Pankow: Life is offensive and refuses to apologise
title: Life is offensive and refuses to apologise
label: Minus Habens Records
format: BLACK CD (slipcase including 6 different covers)
tracks: I Can Feel It, Kinderspiel, Don't, Waere Ich Doch Ein Dichter, Ich Bin (K)Ein Patriot, Life Is Offensive, I Never Thought Of The Consequences, Das Gewicht Der Welt, Take It Like A Man, Escape From Beige Land, Tim The Turtle, Flamboyant, Shutdown, The Desperate Sons From Albury-wodonga.
notes: "Pankow are back! And to make it even more surprising they reactivated the Bukowski of electronic body music Alex Spalck!!! If memory serves correctly, he was declared dead when the last album was recorded with a new singer in 1996, but it now seems that this must have been garbled transmissions from overseas, has Spalck has been vagabonding Australia quite merrily in the meantime. FM and Spalck, the founding members of the Italo-German electronic band which was probably the most punk of all EBM bands of the late 80's and early 90's, instigating riotous shows with songs like "Wodka Chaos", "Let Me Be Stalin" and "Freiheit Fuer die Sklaven", and producing the most expensive EBM album ever (a limited edition of their "Gisela" Album was a big block of marvel with an embossed massive gold logo), took two more people on board and once more went about building tracks around Spalck's twisted poems. At first listen it sounded weird, at second listen you started paying attention and from the third one onward I couldn't put the album down. Minimal rhythms, sometimes only one or two sounds characterizing a song, a bunch of electronic sound washes in the background and again and again Spalck’s signature voice, marking the electronic pulse of the tracks. Spoken word electronics with rhythm training wheels, cleverly bridging elastic old school EBM and Plastikman redux-techno as if it was the most natural thing on earth. Experimental soundtracks with crystal-clear production values becoming more mysterious with each listen. There is pumping tracks as well, most certainly able to impress any dance floor, but the intensity Pankow is known for can now better be found in the tracks that slowly circle the vocals. A very courageous comeback, as it is quite different from what could have been expected, but nonetheless a very captivating one. My special recommendation."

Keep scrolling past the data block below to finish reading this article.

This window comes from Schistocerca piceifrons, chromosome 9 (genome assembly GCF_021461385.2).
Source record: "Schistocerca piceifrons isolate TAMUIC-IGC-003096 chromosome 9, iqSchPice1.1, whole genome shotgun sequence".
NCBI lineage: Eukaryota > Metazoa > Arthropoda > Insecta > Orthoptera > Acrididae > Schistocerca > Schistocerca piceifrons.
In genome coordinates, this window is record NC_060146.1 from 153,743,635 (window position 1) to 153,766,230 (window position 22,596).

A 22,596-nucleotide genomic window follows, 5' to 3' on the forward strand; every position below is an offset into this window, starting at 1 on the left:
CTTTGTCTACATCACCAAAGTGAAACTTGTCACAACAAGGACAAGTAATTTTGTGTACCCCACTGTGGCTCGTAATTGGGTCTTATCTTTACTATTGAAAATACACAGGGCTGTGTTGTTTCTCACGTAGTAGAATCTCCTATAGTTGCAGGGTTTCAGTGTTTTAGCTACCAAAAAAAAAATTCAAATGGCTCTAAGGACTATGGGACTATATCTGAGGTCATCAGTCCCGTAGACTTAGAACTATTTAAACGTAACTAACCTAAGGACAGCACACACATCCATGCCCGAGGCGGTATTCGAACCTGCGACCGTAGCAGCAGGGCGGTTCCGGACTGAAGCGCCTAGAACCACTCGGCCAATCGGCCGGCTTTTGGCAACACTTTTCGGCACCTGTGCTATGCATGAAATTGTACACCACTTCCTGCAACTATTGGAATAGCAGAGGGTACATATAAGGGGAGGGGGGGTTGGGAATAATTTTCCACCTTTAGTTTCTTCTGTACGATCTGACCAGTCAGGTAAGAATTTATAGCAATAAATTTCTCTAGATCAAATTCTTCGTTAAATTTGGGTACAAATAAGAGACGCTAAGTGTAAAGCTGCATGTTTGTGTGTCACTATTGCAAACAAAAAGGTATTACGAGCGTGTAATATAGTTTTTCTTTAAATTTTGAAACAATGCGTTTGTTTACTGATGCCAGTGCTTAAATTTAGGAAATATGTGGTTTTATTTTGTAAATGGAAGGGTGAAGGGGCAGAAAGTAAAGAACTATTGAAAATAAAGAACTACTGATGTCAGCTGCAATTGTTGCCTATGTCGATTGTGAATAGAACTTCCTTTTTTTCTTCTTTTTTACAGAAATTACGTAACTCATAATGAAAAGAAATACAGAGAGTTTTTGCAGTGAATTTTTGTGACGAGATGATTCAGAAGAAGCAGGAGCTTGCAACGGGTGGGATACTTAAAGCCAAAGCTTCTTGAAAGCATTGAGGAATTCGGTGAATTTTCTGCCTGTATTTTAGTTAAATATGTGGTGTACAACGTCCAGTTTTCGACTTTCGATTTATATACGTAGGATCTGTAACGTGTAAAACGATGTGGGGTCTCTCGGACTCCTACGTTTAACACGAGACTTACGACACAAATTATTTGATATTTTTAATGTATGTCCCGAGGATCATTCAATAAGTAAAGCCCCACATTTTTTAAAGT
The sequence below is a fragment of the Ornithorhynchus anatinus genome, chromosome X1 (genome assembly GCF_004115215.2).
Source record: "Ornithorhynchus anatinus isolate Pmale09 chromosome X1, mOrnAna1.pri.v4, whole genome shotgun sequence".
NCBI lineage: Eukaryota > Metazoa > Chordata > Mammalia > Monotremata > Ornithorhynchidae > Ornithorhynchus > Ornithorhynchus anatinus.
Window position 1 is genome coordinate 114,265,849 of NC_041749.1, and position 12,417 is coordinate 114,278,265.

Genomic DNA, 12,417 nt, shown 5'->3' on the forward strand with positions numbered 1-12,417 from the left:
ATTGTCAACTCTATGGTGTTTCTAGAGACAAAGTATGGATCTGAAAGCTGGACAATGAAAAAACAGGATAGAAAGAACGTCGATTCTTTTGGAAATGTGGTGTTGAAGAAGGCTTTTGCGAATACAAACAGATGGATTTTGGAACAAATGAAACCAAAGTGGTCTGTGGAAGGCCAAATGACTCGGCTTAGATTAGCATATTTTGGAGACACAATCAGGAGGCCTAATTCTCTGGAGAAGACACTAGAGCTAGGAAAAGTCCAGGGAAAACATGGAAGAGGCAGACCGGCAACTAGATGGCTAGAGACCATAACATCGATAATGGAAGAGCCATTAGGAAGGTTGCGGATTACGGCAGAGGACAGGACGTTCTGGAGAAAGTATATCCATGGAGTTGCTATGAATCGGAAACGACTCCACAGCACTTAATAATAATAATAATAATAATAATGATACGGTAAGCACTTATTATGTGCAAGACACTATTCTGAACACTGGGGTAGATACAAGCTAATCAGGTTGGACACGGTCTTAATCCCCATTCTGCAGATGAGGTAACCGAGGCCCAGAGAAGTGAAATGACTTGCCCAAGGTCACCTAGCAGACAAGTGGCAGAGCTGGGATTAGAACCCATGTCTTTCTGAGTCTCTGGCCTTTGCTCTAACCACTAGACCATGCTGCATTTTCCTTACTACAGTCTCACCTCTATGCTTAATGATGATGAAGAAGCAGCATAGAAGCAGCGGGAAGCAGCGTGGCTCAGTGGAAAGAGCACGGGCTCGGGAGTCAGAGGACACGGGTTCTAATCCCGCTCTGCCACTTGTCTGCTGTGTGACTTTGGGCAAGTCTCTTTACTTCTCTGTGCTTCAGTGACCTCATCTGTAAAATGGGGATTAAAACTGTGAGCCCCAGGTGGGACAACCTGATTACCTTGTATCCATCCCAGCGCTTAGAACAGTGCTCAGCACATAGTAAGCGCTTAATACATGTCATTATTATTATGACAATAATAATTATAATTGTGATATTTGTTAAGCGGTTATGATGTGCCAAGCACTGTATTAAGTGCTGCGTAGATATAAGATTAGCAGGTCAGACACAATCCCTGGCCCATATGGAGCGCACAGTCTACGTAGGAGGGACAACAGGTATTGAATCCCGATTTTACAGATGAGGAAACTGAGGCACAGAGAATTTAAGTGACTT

Side Line magazine
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